There are so many games out there now, and so many different developers and styles, that I don't need to put up with these kind of problems to play a good game. Especially when that software is almost always beatable by how often I'd still see cheaters in the games, which meant that the only ones being punished by this are the lazy hackers, or paying customers.


> Yeah i'm sure i'm one of the outliers, but if I'm not voting with my wallet then why would they ever listen.

I mean, if you are an outlier, voting with your wallet is never going to work. That is the problem of being an outlier.


It probably won't work, sure, but I'm not going to continue to support games that I can't play without downloading cracks. And I feel they are crossing a line requiring that much control and integration with my system to run.

And being an outlier doesn't mean you are insignificant. Sure, the latest Call Of Duty won't miss my income, but a smaller dev that was thinking about using easyanticheat because it was cheap and easy to integrate might think twice when reading comments from me, or if their demographic overlaps with people like me that won't put up with it.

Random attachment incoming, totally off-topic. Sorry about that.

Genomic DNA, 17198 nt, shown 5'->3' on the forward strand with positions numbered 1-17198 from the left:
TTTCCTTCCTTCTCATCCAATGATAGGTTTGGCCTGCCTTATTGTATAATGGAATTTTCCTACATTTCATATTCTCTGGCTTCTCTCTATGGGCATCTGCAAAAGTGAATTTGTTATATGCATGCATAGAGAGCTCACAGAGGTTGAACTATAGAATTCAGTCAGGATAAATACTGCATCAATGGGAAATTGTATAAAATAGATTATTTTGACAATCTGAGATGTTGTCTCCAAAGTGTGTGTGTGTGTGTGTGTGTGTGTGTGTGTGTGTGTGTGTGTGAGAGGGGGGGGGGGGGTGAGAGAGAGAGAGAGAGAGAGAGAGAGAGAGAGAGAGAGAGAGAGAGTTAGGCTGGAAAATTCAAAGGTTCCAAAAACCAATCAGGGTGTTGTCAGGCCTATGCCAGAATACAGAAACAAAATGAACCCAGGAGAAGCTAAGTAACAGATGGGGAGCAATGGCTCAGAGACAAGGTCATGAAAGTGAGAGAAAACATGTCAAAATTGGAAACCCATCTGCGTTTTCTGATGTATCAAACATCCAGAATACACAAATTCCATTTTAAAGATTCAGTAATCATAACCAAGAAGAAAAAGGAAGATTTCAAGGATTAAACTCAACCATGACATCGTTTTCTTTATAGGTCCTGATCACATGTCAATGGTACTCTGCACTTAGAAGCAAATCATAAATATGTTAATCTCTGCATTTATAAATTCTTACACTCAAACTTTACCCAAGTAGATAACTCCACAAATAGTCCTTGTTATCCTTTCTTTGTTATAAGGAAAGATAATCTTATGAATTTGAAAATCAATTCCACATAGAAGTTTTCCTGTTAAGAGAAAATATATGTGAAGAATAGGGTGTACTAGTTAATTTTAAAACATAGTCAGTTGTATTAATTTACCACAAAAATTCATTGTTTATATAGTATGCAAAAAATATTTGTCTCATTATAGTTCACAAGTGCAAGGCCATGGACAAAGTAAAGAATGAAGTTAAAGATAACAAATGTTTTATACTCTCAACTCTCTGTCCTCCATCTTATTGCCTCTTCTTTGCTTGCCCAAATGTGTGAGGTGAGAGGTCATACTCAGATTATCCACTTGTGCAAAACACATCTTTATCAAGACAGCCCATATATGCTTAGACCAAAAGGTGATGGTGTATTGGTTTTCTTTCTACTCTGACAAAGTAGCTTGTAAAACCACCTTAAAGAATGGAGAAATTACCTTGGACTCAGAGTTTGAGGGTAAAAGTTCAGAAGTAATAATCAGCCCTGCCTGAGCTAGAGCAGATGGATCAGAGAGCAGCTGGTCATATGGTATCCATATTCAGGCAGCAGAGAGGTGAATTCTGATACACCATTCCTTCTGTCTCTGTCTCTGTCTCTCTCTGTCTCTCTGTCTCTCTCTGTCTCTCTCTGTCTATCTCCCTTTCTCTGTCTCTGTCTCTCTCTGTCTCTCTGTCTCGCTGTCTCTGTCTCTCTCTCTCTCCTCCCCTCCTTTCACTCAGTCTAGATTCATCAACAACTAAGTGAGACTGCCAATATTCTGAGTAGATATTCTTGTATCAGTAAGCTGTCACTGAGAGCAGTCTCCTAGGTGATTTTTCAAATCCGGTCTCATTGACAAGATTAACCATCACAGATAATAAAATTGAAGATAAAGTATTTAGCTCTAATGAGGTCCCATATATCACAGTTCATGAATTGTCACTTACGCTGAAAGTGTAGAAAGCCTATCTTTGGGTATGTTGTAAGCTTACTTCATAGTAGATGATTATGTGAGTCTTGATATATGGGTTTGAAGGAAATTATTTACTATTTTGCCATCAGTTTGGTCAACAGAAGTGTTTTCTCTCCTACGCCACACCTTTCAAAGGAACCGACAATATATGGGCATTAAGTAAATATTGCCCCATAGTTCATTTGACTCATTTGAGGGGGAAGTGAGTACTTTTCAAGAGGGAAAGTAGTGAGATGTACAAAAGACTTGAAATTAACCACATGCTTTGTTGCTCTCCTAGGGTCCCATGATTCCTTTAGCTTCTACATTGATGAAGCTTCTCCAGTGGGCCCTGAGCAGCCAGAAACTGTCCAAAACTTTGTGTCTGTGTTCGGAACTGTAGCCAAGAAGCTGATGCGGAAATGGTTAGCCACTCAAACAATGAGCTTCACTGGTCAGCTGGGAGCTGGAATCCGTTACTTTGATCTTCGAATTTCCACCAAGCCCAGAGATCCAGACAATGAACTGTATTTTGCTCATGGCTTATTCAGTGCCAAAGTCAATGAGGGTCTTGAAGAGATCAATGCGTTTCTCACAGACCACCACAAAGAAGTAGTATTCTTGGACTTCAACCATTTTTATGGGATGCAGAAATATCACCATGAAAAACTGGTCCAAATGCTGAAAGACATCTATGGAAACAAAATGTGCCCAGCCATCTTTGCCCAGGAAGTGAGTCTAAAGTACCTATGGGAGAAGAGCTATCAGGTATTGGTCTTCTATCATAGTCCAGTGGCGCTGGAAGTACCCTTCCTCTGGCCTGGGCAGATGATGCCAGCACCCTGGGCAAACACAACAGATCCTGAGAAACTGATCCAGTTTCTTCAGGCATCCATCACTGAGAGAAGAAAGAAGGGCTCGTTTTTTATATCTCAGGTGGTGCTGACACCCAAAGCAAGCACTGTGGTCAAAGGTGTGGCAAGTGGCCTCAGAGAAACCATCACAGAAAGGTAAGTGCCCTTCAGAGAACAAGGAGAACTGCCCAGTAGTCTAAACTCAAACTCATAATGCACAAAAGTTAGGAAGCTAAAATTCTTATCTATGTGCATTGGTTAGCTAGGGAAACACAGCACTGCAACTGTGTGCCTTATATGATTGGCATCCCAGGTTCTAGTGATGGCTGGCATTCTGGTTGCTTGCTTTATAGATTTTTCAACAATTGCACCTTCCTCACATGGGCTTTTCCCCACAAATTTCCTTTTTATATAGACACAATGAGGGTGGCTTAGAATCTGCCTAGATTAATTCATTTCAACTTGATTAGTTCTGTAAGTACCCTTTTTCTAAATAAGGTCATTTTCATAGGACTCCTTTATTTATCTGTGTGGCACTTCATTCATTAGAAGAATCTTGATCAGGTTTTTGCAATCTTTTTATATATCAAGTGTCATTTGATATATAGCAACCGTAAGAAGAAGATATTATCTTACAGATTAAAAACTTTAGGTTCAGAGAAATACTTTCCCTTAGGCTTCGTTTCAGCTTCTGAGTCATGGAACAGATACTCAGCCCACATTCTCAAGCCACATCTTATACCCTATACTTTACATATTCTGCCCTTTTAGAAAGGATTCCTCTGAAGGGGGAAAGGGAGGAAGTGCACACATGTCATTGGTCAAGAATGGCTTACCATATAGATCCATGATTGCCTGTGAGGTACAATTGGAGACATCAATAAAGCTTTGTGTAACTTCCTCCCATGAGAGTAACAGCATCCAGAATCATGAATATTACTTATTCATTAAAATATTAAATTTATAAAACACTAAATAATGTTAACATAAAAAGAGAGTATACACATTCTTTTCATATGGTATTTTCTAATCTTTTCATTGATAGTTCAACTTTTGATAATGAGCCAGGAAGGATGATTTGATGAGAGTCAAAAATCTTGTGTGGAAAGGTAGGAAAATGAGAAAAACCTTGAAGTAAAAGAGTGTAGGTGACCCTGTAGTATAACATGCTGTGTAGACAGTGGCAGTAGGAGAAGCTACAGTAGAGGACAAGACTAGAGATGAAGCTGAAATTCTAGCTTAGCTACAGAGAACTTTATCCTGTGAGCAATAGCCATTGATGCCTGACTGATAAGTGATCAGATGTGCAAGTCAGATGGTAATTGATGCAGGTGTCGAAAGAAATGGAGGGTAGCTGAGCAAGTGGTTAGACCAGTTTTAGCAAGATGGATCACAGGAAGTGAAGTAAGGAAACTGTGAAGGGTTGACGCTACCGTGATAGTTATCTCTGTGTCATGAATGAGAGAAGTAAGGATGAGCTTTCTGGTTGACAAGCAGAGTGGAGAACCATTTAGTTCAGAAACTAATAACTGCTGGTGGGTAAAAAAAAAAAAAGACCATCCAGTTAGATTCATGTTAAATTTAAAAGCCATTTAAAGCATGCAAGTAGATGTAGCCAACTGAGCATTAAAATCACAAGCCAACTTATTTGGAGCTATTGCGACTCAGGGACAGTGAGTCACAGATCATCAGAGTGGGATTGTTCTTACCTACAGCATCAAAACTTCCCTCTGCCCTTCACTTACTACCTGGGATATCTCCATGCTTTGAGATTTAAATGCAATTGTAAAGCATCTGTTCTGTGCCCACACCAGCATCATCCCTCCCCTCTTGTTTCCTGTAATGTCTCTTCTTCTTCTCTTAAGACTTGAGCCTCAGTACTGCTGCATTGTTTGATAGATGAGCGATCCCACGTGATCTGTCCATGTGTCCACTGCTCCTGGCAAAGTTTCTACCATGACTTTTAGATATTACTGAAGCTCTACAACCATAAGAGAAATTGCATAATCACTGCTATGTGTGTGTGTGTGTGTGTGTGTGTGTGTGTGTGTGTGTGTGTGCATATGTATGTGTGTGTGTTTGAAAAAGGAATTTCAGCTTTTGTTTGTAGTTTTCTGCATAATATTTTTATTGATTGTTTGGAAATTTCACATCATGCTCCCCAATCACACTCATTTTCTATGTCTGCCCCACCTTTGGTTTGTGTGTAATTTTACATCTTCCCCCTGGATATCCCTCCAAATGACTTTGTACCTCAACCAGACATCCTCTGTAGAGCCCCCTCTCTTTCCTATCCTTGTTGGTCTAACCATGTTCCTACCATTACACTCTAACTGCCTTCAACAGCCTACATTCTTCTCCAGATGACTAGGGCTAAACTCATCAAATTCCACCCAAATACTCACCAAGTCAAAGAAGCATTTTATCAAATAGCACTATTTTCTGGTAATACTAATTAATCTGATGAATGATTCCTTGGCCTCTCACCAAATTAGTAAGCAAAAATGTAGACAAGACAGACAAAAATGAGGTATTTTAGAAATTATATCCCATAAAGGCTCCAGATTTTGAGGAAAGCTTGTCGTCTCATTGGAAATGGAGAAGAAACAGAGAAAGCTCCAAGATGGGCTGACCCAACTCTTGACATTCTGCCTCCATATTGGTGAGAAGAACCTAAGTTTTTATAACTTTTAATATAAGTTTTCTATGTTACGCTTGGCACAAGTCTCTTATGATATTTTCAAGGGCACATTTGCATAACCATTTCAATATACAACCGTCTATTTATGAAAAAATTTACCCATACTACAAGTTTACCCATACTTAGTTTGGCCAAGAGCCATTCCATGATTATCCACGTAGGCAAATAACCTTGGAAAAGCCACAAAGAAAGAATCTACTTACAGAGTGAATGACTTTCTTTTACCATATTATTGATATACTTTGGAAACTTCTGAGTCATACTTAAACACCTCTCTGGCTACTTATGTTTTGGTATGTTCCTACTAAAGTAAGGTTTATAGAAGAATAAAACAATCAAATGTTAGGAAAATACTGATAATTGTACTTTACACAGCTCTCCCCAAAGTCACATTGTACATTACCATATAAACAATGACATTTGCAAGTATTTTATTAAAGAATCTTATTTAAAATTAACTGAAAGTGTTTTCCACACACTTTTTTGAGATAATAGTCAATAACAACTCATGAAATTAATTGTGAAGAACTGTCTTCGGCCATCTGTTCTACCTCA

I can't in good conscience talk about how much I dislike invasive anti-cheat programs while still buying every game I want that has them.


Depending what is his objective. If he would want to change their bahaviour, then it will not work. If he want to spare himself headaches and wasted time making their product work, it will work perfectly.


There is another way. Statistical analysis on game performance. No one is 3 standard deviations above the mean in terms of their skill. So ban anyone who hits that. Cutting that off leaves cheaters that are cheating just to be as good as pretty good players, but it keeps them defeatable.


> There is another way. Statistical analysis on game performance. No one is 3 standard deviations above the mean in terms of their skill.